TEMPE, Ariz. -- Angels superstar Mike Trout, who remains one of the game’s best players, said Wednesday that it has been difficult dealing with injuries and not making the postseason in recent years but that he’s optimistic things will be better in 2023.
Trout, a three-time AL MVP and 10-time All-Star, is coming off a 40-homer season but was limited to 119 games because of a back injury that kept him out of action for roughly a month from mid-July to mid-August. Trout, 31, hasn’t played more than 140 games since 2016, and the Angels are mired in a postseason drought going back to ’14, which is tied for the longest such streak in the Majors with the Tigers.
But Trout believes he’s found a routine to keep himself healthy this season, and he is pleased with what general manager Perry Minasian was able to do in the offseason, adding quality depth to the roster.
“It’s definitely left a sour taste in my mouth, the last few years, not being out there all the time and not winning and getting into the playoffs,” Trout said. “I’m in my 30s now, so it’s time. With the way Perry and the front office constructed this team this offseason, getting a lot better, it’s definitely a sign in the right direction. We’re a good team.”
Trout added that he had a hunch owner Arte Moreno wasn’t going to sell after the Angels were aggressive early in the offseason, especially after signing lefty Tyler Anderson to a three-year deal worth $39 million, infielder Brandon Drury to a two-year contract worth $17 million and potential closer Carlos Estévez to a two-year, $13.5 million deal.
“When the word first came out that he was looking to sell the team, it was kind of a shock to me, but once I saw Perry making moves and trying to make the team better, which he did, I got the sense Arte wasn’t going to sell the team," Trout said. "It’s good to have Arte back, and he was committed to making the team better and he’s definitely done that.”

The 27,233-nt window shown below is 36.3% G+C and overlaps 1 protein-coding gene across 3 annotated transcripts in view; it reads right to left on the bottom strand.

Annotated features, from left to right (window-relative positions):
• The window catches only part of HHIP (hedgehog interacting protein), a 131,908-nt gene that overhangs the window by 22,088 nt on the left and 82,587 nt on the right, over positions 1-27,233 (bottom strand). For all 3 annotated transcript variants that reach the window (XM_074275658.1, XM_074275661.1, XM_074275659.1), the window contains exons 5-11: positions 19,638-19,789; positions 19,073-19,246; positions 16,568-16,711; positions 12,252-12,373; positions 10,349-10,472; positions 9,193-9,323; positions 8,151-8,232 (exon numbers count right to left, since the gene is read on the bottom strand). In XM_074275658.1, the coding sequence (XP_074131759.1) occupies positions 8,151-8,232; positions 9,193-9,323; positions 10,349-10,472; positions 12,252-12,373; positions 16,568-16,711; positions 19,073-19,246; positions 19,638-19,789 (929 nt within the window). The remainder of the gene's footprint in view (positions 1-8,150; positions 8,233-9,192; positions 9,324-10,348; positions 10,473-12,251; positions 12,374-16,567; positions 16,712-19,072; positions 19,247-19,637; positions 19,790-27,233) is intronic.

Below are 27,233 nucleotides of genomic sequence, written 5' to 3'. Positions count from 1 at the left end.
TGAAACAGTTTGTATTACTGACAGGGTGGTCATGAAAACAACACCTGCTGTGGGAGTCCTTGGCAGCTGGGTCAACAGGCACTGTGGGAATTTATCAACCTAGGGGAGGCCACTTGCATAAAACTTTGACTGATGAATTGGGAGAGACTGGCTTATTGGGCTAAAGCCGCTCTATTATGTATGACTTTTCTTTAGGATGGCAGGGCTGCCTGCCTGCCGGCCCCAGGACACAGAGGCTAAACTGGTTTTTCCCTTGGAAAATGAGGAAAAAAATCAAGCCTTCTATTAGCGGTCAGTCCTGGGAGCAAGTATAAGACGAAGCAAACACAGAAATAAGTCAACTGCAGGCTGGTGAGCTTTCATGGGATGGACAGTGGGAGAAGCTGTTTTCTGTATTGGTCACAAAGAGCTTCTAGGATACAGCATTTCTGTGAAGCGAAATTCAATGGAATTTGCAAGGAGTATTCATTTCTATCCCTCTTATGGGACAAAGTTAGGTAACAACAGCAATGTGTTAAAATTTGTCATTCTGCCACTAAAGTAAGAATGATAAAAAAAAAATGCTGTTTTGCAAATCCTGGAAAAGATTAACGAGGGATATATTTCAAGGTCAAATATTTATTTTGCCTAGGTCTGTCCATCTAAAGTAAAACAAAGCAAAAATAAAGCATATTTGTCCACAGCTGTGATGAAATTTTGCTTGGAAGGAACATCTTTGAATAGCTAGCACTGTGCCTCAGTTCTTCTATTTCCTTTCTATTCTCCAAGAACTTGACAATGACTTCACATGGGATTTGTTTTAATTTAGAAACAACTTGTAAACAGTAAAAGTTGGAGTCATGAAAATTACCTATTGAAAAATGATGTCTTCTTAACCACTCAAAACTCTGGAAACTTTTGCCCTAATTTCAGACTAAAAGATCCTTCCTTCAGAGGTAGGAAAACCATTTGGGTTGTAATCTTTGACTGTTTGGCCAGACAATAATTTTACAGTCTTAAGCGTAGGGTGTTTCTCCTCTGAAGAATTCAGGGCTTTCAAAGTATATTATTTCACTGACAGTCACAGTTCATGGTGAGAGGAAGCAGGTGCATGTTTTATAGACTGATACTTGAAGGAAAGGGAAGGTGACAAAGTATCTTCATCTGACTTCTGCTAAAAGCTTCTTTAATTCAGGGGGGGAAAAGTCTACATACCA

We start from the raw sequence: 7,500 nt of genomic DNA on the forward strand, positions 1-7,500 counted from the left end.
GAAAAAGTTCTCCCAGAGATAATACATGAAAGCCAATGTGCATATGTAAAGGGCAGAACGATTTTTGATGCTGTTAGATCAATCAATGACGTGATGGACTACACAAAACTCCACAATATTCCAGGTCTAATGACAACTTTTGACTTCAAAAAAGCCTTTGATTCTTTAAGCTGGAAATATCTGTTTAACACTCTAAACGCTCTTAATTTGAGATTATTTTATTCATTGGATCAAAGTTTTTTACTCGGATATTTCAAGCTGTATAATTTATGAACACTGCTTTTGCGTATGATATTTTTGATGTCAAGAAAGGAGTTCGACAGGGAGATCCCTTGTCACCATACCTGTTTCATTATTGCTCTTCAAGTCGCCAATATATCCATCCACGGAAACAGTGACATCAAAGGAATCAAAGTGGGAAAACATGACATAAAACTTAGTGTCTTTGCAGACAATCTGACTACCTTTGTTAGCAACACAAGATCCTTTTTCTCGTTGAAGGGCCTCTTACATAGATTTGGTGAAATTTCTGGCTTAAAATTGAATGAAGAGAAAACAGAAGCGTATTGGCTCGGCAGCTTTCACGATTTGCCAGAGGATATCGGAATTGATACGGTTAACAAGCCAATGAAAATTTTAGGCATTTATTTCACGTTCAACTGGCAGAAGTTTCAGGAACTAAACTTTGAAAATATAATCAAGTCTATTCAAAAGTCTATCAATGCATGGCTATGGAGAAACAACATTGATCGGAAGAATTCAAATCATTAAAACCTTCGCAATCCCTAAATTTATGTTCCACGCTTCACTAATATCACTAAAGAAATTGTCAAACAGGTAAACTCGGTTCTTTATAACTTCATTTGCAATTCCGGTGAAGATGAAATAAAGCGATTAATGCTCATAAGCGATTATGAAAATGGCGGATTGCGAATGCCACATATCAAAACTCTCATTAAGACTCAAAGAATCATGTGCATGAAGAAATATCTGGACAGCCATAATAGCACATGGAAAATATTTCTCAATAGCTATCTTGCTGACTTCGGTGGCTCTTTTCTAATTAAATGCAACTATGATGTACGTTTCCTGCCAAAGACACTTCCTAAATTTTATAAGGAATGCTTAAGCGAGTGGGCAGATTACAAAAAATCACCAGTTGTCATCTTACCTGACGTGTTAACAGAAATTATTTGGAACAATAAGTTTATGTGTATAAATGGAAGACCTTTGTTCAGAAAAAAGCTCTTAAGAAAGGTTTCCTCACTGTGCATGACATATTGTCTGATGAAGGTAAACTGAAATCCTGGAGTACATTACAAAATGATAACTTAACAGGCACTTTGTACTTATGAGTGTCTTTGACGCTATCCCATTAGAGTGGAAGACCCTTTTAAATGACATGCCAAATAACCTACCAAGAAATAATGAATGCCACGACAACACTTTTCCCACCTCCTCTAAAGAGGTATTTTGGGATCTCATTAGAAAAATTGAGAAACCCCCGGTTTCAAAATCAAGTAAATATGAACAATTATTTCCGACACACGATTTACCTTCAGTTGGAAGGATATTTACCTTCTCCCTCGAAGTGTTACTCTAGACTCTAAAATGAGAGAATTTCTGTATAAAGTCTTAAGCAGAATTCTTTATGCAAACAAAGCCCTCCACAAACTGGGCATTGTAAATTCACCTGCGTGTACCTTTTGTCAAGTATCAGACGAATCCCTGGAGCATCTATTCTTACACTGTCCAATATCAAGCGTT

Trout also acknowledged that it’s an important season with fellow superstar Shohei Ohtani set to become a free agent. Trout and Ohtani have been teammates since 2018, but the Angels haven’t posted a winning season over that span.
Trout believes that returning to the postseason could help sway Ohtani to stay with the Angels, and he’s going to do whatever he can to help convince Ohtani to remain with the club.
“I’m going to do whatever I can to keep Shohei here, for sure,” Trout said. “We’re going to go out there and try to win. I haven’t really talked to Shohei about his future, but it seems like he’s having a good time here. But it’s been six years together and we haven’t been in the playoffs, so if there’s any year we need to get the playoffs, it’s this year.”
Trout was in a similar position in 2019, when he was heading into his last year before free agency and there was plenty of speculation that he’d leave the club. But Trout opted to remain with the Angels, signing a 12-year extension worth $426.5 million just days before Opening Day in ’19.
Trout said it’ll ultimately be up to Ohtani on what he believes is best for his career, but noted he believes Ohtani likes playing with the Angels.
“I think the biggest thing is he has to do what he believes is right for him,” Trout said. “If he believes staying in Anaheim is the right move, he should do that. If he thinks otherwise, I’m going to do whatever I can to help convince him to stay.”
Trout said the key to the Angels’ season is again health, especially his own, but that he thinks that the quality depth that the front office brought in this offseason will help mitigate that. Trout said his back injury is fully behind him and that he was able to have a normal offseason outside of ramping up his hitting earlier than usual to get ready for the World Baseball Classic.
Trout, the captain for Team USA, is scheduled to leave Angels camp on March 6 to participate in the Classic for the first time in his career. He said he might be eased into action early in the tournament but is excited to play.
“I’m ready to go,” Trout said. “We’ll just see how my body feels. For everybody playing in this, you have to be cautious. We’ll see how it goes.”